Larry landed three rambuncious rainbows, 23", 22", and 21" and all on a size 20 flies.....I know big fish don't hit small flies.....or so they say. I watched in amazement as for once a group of large fish would lose all fear and throw caution to the wind.......which is often what they do when the conditions are like we had. They still eat, they go into a hunt and kill mode, and I have always felt like deep down that is when the largest fish in ANY stream will go on the prowl and decide to eat something.....like a 20 plus inch brown that eats those 8 inch fish we often catch.....and believe me that does happen......
Larry will receive three Trophy Fish Award Citation Certificates from the NC Wildlife Resources Commission for his fish as part of the Angler Recognition Program. I will bask in the emotion and excitement of seeing three nice fish come to net like that. And I will wait for the next phrase of "music to my ears....." and that is "Get the net..................." . Please say that as often as you like........its always welcome
Saturday, October 18, 2008
I could really say my favorite season is all of them...I mean I really love fishing no matter what time of the year it happens to be. But I must say of all the seasons Fall holds a special place with me. Maybe its the beautiful leaves and a landscape rich and ripe with color; perhaps its the refreshing "crispness" of the air; maybe its the low, clear water and small fly fishing, especially the blue winged olive hatches on the Tennessee tailwaters; I am certain of one thing, all of these reasons make the fall one of my favorite times to be outdoors.
Most of you are aware of my love for photography. It goes without saying that fall is a great time for taking pictures (photo: upper Helton Creek in Ashe County, NC). Combine some red, yellow, and orange leaves as a backdrop for a spawning brown or brookie and you have the necessary elements of a great photo coming together.
Most folks are aware of the leaf change and when it occurs. Here in North Carolina, the High Country will see this transformation begin in late September and continue through October. For the most part, from 2500' to 5000' the peak time is sometime between the first and third weeks of October. Weather can change this: a wet spring followed by a dry summer makes for the most striking display of color. Late Season rains can make for more "brown" leaves as in this year. A prolonged mild summer/early fall can push the peak later to late October and early November. So the weather plays a big part.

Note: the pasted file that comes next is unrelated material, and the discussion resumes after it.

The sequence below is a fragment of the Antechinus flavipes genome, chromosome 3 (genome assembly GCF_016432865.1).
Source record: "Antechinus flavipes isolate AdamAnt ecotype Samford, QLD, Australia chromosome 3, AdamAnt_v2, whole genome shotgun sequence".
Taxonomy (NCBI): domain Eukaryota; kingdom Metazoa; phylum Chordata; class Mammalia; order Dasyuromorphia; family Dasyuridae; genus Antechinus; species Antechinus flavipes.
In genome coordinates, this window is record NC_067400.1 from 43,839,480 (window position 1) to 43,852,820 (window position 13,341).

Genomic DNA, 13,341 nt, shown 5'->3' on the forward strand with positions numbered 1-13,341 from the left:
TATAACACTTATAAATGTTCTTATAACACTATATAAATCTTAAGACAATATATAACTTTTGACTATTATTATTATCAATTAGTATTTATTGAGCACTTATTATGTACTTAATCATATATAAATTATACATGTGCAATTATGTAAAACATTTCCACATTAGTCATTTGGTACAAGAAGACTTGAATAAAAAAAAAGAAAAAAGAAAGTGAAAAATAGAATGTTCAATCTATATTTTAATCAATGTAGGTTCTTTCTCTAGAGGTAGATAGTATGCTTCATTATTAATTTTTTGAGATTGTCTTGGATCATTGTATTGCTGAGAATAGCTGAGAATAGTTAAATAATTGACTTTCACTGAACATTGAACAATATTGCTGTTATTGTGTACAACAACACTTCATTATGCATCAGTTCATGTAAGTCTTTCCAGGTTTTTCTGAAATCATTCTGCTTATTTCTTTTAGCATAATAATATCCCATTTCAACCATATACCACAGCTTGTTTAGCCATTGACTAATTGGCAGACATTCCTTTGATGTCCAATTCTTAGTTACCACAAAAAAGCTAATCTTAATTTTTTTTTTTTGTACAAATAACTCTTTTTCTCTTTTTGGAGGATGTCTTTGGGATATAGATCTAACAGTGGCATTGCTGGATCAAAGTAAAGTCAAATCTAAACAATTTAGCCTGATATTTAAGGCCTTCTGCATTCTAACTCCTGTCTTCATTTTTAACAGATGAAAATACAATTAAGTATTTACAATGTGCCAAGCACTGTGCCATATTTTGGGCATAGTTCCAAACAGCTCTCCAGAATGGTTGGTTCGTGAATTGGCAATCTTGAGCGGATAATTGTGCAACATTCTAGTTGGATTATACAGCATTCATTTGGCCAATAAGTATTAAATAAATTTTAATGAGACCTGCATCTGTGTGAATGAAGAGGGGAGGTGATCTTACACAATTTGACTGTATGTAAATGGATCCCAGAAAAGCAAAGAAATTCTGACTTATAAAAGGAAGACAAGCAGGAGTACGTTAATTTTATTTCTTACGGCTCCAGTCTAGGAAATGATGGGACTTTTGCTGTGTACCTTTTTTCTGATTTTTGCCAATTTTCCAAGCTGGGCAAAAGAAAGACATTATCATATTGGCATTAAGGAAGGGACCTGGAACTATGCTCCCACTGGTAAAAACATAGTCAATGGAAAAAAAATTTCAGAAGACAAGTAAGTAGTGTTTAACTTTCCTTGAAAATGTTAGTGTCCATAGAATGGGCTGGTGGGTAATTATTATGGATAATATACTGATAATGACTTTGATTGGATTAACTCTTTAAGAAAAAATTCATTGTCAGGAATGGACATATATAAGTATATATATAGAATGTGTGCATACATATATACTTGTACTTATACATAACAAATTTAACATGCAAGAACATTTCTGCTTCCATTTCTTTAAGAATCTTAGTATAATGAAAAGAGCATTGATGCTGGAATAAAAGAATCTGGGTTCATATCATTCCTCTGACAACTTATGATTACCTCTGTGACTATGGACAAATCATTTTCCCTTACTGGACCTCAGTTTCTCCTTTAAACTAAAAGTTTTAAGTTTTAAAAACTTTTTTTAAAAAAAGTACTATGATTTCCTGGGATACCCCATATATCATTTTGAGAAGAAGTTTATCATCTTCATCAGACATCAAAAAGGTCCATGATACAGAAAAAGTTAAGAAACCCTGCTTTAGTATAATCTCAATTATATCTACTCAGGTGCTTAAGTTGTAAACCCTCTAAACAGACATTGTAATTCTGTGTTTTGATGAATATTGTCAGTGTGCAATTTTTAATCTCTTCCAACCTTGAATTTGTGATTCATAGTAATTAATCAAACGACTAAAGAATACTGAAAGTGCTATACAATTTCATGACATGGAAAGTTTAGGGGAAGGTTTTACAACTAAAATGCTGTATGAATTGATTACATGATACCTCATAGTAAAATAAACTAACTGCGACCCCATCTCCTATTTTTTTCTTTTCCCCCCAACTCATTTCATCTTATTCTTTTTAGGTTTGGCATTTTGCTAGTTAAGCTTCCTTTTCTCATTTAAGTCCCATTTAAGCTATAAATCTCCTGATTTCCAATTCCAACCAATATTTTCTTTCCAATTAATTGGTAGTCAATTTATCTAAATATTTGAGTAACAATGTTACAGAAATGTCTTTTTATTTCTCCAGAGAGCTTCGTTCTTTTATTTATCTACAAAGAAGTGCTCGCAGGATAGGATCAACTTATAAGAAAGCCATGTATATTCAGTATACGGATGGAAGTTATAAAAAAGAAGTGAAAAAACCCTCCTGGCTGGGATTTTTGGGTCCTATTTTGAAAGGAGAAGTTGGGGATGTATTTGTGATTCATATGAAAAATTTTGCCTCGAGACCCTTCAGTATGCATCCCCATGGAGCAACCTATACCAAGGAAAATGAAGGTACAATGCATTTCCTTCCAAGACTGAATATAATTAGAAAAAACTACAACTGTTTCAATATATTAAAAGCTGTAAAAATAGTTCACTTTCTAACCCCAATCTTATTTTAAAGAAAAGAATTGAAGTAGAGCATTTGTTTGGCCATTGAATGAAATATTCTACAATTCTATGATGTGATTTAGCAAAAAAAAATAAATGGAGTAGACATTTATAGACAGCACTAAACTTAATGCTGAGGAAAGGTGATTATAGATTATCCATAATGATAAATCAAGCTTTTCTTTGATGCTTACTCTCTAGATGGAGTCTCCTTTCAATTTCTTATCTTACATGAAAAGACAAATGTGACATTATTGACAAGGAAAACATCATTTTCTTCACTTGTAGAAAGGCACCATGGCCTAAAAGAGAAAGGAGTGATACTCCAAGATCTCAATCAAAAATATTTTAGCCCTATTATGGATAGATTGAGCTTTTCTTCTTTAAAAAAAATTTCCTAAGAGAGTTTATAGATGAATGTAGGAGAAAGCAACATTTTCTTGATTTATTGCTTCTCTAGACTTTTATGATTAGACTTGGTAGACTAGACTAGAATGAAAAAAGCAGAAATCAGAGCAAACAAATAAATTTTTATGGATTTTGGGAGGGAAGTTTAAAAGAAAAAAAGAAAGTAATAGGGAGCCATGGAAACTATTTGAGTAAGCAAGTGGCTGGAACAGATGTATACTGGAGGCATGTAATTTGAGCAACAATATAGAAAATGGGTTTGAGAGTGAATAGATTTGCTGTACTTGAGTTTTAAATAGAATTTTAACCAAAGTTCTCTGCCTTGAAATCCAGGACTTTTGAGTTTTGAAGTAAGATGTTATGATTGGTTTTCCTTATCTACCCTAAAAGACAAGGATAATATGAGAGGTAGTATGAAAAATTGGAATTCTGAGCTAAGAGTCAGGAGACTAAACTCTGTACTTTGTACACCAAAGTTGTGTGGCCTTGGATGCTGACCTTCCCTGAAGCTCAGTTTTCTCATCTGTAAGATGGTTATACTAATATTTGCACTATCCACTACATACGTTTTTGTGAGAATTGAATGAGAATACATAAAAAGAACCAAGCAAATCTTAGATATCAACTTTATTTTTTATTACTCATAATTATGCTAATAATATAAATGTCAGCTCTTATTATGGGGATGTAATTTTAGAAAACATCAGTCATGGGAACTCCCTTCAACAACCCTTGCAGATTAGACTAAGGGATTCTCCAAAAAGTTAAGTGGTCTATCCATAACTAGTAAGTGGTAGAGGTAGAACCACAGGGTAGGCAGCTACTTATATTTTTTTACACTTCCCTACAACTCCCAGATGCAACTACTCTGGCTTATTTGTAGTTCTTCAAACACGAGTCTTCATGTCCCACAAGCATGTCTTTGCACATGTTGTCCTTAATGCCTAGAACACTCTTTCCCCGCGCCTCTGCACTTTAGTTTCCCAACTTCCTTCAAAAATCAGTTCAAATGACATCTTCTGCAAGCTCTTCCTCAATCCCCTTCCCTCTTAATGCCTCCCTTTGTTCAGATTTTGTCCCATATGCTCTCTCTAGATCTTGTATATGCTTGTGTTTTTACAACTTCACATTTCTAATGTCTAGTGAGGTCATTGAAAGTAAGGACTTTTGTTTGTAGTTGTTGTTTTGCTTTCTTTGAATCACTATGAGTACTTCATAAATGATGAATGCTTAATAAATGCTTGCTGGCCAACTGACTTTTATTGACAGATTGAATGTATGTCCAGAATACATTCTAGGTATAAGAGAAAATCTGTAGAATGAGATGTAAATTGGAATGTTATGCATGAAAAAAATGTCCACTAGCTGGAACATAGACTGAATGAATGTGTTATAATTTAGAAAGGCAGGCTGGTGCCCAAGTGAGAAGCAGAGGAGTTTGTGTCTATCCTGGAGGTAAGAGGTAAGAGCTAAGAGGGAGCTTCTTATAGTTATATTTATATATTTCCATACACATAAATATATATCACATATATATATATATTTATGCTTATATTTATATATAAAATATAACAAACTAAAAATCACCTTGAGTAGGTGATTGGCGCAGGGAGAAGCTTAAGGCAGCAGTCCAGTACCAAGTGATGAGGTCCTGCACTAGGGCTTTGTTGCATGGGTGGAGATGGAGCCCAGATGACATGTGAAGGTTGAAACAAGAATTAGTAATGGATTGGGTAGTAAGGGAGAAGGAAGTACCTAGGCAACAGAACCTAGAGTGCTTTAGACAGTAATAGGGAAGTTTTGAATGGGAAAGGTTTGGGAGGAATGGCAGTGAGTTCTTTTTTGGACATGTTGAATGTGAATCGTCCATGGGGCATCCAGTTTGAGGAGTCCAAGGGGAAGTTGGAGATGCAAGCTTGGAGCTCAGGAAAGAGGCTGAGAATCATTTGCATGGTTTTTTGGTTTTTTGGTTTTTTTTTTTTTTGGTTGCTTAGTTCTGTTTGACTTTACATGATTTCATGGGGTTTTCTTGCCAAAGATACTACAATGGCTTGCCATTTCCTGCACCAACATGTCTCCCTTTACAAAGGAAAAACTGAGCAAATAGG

And the last part......ever have the joy of fishing during the peak leaf drop? I mean like when you snag a leaf on every drift. It seems like you snag the on a low backcast, during a presentation as the fly is drifting, at the end of the drift when the fly swings, while stripping line or making a pickup- - - -in each case the fly snags a wind resistant leaf and you get to witness the end of your leader/tippet become a twisted up, balled up mess that would make Don King's hairdo look tame.
But then again, just like all fishing---we take what we find and make the best of it. And the fall season is one of the best...
Wednesday, September 24, 2008
Tuesday, September 23, 2008
Tuesday, September 2, 2008
All good things come to an end........after rising early at 5:30am, we all packed into our van and headed down to turn our vehicle in and catch the airport shuttle. All of us were to fly out this morning, Aug 30, and by 6:30 we were all at the airport checking our bags, getting our boarding passes, then through the security checkpoint, and finally to the gate. We had a slight delay as all operations stopped as Vice President Cheney arrived /landed and was shuttled to his destination. Finally we were cleared for boarding. I couldn't pass up the opportunity for one last gander and video clip of the majestic Teton range as I walked from the gate across the tarmac and boarded the plane. In minutes we'd be off for home...and another great trip in the books. Soon I'll be planning and preparing for next year's return, Lord willing.
On our Wyoming 2008 trip we fished the famous Green River midweek. The river is a phenomenal trout stream, and ask any guide in the Jackson Hole or Pinedale area or in this area of Wyoming and they'll likely tell you their favorite stream is the Green. It is a great river and loaded with large fish. And it has many deep GREEN serpentine bends....hence the name. In this video clip Dr. Gary Lee is playing what turned out to be a nice rainbow. Gary later hooked a really nice brown but it came unbuttoned. Out of this deep run we got 3 rainbows, that one large brown, and several whitefish.